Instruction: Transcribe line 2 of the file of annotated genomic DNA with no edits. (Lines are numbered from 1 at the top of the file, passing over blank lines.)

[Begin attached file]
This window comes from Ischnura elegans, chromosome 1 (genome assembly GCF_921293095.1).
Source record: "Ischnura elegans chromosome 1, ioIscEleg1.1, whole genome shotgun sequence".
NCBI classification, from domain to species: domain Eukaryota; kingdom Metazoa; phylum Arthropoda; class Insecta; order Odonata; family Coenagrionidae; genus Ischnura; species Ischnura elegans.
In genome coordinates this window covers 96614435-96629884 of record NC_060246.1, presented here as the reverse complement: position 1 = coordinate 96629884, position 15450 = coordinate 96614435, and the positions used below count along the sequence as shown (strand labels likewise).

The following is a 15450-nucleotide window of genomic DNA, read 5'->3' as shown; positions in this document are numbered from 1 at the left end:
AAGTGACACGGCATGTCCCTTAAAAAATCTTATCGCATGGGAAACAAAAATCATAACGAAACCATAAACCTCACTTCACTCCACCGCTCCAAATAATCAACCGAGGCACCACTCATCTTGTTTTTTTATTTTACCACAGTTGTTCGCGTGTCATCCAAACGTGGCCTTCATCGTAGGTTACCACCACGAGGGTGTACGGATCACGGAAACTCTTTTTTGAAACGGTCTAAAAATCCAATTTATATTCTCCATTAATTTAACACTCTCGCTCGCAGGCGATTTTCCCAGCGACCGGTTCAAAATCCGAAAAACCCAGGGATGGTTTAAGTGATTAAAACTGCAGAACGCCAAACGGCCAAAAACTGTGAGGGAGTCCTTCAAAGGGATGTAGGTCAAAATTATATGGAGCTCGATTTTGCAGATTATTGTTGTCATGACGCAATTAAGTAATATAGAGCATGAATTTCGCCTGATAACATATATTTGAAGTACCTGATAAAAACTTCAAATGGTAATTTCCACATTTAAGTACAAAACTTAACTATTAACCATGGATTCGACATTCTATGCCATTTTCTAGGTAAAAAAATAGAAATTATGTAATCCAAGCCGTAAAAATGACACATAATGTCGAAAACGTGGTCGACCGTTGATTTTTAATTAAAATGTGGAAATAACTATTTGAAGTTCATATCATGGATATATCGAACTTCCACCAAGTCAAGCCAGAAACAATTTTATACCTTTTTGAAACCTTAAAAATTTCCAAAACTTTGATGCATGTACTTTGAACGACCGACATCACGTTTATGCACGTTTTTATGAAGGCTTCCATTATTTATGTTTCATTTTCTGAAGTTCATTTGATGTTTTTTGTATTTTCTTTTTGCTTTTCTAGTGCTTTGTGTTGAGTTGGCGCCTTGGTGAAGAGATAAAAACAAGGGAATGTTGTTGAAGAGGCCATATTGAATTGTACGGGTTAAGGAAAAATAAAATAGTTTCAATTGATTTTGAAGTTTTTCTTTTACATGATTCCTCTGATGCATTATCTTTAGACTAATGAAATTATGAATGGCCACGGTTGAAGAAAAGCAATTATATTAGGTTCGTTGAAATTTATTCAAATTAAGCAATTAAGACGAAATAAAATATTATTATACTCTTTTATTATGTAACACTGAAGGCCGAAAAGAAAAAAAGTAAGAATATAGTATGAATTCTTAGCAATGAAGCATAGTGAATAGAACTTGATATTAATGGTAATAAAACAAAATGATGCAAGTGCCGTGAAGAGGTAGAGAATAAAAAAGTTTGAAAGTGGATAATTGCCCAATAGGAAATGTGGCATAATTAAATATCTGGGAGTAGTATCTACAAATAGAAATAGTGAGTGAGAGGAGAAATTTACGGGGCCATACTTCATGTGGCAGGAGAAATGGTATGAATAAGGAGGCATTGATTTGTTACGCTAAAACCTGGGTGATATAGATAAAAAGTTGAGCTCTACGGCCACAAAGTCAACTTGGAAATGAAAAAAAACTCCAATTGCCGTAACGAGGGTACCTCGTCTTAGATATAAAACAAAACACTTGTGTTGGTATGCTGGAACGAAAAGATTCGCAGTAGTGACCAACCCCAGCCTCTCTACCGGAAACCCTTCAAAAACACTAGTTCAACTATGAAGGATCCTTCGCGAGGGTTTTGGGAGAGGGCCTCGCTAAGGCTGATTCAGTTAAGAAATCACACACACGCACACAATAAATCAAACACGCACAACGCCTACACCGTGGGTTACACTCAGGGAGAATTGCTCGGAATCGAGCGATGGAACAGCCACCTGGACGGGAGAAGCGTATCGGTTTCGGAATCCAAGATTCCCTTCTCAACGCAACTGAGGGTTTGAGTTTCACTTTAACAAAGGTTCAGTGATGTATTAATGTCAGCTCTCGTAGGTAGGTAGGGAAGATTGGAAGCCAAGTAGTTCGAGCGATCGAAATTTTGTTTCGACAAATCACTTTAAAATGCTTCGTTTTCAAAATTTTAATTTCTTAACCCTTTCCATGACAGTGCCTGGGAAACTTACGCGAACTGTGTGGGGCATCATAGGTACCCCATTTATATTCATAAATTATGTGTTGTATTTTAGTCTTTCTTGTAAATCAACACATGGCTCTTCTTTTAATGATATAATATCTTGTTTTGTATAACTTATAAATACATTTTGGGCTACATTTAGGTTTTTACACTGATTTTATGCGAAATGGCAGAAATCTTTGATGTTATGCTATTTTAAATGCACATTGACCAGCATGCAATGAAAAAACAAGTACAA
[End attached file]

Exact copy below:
Source record: "Ischnura elegans chromosome 1, ioIscEleg1.1, whole genome shotgun sequence".